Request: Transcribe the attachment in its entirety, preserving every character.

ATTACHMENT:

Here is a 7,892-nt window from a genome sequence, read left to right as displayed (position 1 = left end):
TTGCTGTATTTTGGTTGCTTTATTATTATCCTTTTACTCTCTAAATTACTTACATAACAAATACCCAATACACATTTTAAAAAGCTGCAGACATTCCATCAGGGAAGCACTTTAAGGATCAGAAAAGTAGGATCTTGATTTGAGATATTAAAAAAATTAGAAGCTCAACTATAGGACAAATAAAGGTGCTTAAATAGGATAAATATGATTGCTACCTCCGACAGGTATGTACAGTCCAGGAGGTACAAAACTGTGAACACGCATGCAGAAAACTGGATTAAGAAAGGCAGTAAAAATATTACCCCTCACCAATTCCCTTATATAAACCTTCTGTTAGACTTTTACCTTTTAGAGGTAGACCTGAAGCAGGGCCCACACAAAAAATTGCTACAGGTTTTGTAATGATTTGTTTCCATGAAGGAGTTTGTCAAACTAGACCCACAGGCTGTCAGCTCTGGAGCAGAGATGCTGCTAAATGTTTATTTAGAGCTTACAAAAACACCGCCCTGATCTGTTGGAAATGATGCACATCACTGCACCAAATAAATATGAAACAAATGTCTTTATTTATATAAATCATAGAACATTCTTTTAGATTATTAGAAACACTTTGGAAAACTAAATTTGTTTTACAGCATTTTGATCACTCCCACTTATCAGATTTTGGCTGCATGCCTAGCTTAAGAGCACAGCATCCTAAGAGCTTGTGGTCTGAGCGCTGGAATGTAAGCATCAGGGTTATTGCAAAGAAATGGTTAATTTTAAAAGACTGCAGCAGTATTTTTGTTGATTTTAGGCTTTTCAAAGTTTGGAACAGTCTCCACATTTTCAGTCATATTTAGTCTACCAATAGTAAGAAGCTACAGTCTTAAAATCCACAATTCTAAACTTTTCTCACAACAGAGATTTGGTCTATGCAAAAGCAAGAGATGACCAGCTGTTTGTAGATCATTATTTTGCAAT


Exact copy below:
Here is a 7,892-nt window from a genome sequence, read left to right as displayed (position 1 = left end):
TTGCTGTATTTTGGTTGCTTTATTATTATCCTTTTACTCTCTAAATTACTTACATAACAAATACCCAATACACATTTTAAAAAGCTGCAGACATTCCATCAGGGAAGCACTTTAAGGATCAGAAAAGTAGGATCTTGATTTGAGATATTAAAAAAATTAGAAGCTCAACTATAGGACAAATAAAGGTGCTTAAATAGGATAAATATGATTGCTACCTCCGACAGGTATGTACAGTCCAGGAGGTACAAAACTGTGAACACGCATGCAGAAAACTGGATTAAGAAAGGCAGTAAAAATATTACCCCTCACCAATTCCCTTATATAAACCTTCTGTTAGACTTTTACCTTTTAGAGGTAGACCTGAAGCAGGGCCCACACAAAAAATTGCTACAGGTTTTGTAATGATTTGTTTCCATGAAGGAGTTTGTCAAACTAGACCCACAGGCTGTCAGCTCTGGAGCAGAGATGCTGCTAAATGTTTATTTAGAGCTTACAAAAACACCGCCCTGATCTGTTGGAAATGATGCACATCACTGCACCAAATAAATATGAAACAAATGTCTTTATTTATATAAATCATAGAACATTCTTTTAGATTATTAGAAACACTTTGGAAAACTAAATTTGTTTTACAGCATTTTGATCACTCCCACTTATCAGATTTTGGCTGCATGCCTAGCTTAAGAGCACAGCATCCTAAGAGCTTGTGGTCTGAGCGCTGGAATGTAAGCATCAGGGTTATTGCAAAGAAATGGTTAATTTTAAAAGACTGCAGCAGTATTTTTGTTGATTTTAGGCTTTTCAAAGTTTGGAACAGTCTCCACATTTTCAGTCATATTTAGTCTACCAATAGTAAGAAGCTACAGTCTTAAAATCCACAATTCTAAACTTTTCTCACAACAGAGATTTGGTCTATGCAAAAGCAAGAGATGACCAGCTGTTTGTAGATCATTATTTTGCAAT